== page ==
In 2006, Steve met Jayne Rockmill at an ASMP NY portfolio review. Jayne liked the industrial landscape photographs that Steve had been making for both commercial and personal work and suggested he publish a book, but Steve felt he wanted a better body of work if he were to do so. He got to thinking about the recycling industry, found a scrap company in New Jersey and got access for a couple of days to scout and shoot.

An art buyer suggested he include people in his industrial landscapes if the work were to have a broader appeal to advertisers, and it was during such a shoot in New Jersey that Steve spotted a large parked barge. Weeks Marine, the company contracted by the Metropolitan Transit Authority of New York, became a fan and client. After harvesting their parts, empty subway cars are lifted away to make room for new ones, and Weeks Marine uses ocean-going cranes to take them to other states where they're dumped off-shore to create reefs for the fishing and tourist industries as part of the National Artificial Reef Plan.

These images represent Steve's second solo show at Front Room Gallery. The exhibition entitled "Next Stop - Atlantic" opens September 10th 2010. Limited editions are available at
20x30, 30x45, and 40x60 with 5 prints in each.

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Buy the book.

Subway cars © Stephen Mallon

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The majority of Karsh's portraits are in portrait format, but I wanted to find some landscapes to take advantage of the full screen magazine. Here you see Jean-Paul Riopelle, Max Ernst, Ravi Shankar, Helen Keller and Polly Thompson, Marc Chagall, Pablo Picasso, Bertrand Russell, and Frank Lloyd Wright. Each is photographed in Karsh's signature style in a recognizable environment, except for Lord Russell, who is beautifully framed in silhouette lighting his pipe with a match.

There is plenty more to enjoy on
Karsh's official website. Don't miss the videos, in particular the recreation of the world famous Churchill "Roaring Lion" photograph.

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Frank Lloyd Wright, 1954 © Yousuf Karsh

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Passionate about music from a young age, Michael Putland's career in the music industry began as he thought it was about to end - closing down his studio because he simply couldn't afford it, the last call to come in was an assignment to photograph Mick Jagger. 30 years later he had accumulated a vast archive of most everyone who cut a record or played a gig. He shot for all the music mags we grew up reading in England, and when I moved to New York I realized those rags, and his work, were just as popular there among music fans in the 70s and 80s as they were back home. Michael himself moved to the States in the late 70s and spent a few years having what sounds like a pretty cool but very busy life, before moving back to the UK and opening a sister photo agency to the one which he'd left running back in NY.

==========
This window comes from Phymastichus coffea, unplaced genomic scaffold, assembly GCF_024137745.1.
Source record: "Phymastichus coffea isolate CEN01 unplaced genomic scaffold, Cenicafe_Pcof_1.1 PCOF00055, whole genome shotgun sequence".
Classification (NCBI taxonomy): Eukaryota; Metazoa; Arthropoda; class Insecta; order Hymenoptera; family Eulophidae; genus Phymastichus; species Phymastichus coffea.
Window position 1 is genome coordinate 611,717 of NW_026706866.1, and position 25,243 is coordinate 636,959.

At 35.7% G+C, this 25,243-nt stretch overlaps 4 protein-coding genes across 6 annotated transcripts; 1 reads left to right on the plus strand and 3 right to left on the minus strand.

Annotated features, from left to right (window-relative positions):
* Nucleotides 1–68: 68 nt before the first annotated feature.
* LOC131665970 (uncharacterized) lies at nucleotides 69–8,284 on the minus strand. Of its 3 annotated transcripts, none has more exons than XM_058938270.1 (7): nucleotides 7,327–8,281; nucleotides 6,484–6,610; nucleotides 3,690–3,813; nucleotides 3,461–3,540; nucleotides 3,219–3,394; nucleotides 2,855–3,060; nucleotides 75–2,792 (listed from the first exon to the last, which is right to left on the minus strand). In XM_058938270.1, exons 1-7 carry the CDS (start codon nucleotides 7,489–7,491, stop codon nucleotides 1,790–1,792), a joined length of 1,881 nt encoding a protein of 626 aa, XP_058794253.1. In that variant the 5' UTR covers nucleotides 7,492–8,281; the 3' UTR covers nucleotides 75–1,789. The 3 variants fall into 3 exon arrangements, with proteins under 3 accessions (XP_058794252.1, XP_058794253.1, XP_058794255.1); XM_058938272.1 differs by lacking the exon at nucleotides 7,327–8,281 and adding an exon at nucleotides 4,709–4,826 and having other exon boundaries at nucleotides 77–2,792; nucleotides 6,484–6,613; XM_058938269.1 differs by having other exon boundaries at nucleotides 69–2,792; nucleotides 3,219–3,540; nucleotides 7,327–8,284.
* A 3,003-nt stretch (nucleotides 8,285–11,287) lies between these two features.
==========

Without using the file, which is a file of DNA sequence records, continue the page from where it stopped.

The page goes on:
Michael and I were business partners in the photo agency, Retna, for several wonderful years, until 2006 when the stock photo industry became something we were less passionate about (more servers, less personal contact). His focus on the agency and desire to encourage and promote younger talent didn't stop him from shooting, and I remember a session with a very young Brad Pitt among the ongoing music subjects. These days Michael still shoots, and spends time scanning the archive and coming up with great ideas like this, his new series of triptychs.

You can watch Michael talk about some of his best known images in a video interview with ZOOZOOM and read more about where his photographs have been used on his Wikipedia page. You are also welcome to contact me about buying a print.

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Michael Jackson, 1972 © Michael Putland